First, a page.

The Red Centre's unique landscape and scenery attracts thousands of tourists each year. This is also a culturally significant area for the indigenous people who have inhabited this land for over 40 thousand years.

Alice Springs

Average summer day temperature: 35.5°C
Average winter day temperature: 19.6°C
Average annual rainfall: 279.1mm

To the local folk the town is just "The Alice", but for most Australians it stands as the symbol of the vast "Red Centre", the focal point of the arid inland of the continent, and an oasis of civilisation in the great central desert.

Alice Springs is linked by jet airlines to the capital cities of the nation. But the Flying Doctor Service base and the School of the Air are reminders that it provides a vital link with the people in the wide outback regions.

Ayers Rock

The world's largest monolith, with the Aboriginal name 'Uluru' is probably the best known and most widely publicised landscape feature of outback Australia. It stands starkly against the surrounding plains. Ayers Rock is 8.8km in circumference, 3.6km long, 2.5km wide and 348m high.

Ayers Rock is 426km south west of Alice Springs within the Uluru National Park. Other features of the Park include the famous "Olgas".

Climb Ayers Rock!
Climb Ayers Rock!

MacDonnell Ranges

This Range borders the Stuart Highway in the southern part of the Northern Territory. Although the range is located in the arid dry heart of central Australia, there are areas of dense vegetation such as Palm Valley. Simpsons Gap and Standley Chasm are just two of the spectacular Gaps that have been formed over time by the Finke and Todd Rivers.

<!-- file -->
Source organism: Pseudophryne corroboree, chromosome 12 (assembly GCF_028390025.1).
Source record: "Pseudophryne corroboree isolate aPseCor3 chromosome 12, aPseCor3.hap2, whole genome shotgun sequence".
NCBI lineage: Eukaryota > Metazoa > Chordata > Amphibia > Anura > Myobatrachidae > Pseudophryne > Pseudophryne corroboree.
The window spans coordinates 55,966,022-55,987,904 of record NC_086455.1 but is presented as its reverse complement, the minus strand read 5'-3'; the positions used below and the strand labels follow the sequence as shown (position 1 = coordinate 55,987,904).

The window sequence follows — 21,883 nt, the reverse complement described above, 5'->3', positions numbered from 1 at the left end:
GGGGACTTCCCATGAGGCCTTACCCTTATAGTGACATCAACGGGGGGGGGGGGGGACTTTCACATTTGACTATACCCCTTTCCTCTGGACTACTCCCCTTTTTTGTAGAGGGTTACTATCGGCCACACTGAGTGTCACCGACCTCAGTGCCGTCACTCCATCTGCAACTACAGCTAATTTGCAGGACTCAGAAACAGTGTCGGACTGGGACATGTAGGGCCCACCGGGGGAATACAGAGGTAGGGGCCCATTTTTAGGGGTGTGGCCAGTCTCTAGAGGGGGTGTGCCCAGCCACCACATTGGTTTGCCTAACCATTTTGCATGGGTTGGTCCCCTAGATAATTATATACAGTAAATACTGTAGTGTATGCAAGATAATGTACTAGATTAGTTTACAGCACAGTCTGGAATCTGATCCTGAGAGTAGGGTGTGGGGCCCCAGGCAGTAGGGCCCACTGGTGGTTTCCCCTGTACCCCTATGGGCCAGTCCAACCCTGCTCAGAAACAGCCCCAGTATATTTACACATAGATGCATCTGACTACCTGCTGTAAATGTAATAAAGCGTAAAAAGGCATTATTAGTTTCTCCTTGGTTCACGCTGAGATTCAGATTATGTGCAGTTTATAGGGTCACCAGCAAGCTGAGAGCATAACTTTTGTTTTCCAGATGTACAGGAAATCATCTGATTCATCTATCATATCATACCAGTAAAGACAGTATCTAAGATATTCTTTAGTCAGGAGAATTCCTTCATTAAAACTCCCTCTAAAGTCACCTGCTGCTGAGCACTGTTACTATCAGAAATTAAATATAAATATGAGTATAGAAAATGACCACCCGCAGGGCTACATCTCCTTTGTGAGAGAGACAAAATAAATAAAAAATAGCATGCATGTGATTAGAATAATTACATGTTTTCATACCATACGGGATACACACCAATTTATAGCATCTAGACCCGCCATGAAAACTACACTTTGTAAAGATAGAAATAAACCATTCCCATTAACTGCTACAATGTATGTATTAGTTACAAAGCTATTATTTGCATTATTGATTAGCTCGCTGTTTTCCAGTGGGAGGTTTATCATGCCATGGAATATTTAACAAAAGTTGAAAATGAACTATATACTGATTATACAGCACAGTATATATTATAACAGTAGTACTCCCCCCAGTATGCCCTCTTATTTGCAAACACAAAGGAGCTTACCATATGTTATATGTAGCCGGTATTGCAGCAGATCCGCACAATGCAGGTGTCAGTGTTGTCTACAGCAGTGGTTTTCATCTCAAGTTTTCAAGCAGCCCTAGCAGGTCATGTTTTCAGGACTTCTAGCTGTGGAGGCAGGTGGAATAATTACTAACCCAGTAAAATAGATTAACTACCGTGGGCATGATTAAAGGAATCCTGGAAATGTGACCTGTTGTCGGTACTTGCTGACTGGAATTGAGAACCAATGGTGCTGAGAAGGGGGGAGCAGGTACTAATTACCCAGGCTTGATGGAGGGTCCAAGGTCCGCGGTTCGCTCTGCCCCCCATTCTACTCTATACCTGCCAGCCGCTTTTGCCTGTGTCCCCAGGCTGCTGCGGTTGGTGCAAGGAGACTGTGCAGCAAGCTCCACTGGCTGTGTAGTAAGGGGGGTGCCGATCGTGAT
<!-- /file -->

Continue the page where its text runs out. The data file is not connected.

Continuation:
Mt Olga

For many people The Olgas are more impressive than Uluru. They are a group of 36 massive red rock outcrops separated by narrow valleys and covering 35 square kilometres. The highest of these is Mount Olga (Kata Tjuta) which rises to 546 metres high.

Kata Tjuta means 'many heads' in the language of the Anangu people.

Palm Valley

Palm Valley is a unique oasis in the Finke Gorge National Park. It's lush vegetation is thought to be thousands of years old and includes Livistona Mariae Palms or Red Cabbage Palms.

Palm Valley was opened to tourists in the 1960s, and since then it has become one of the most popular spots to visit in the Red Centre.

Ross River

Tanami Desert

The Tanami Desert lies 634 km northwest of Alice Springs. It is only accessible by dirt road and those who visit must have a reliable vehicle and plenty of water.

In 1900 gold was found in the area and a small mining town with a population of over 200 was established. However, the conditions were harsh, and the quality of the ore was not good.


Uluru stands approximately 350 meters from the surrounding plain and it changes colour according to the time of day. It is such a powerful landmark, that is has been given a World Heritage listing. Its traditional owners, the Anangu people have many stories about the creation of the rock and some are depicted in displays at the Uluru-Kata Tjuta Cultural Centre. There are also audiovisual presentations of the history of the park and how it is managed.

The Anangu people prefer visitors to respect its cultural significance and not climb Uluru.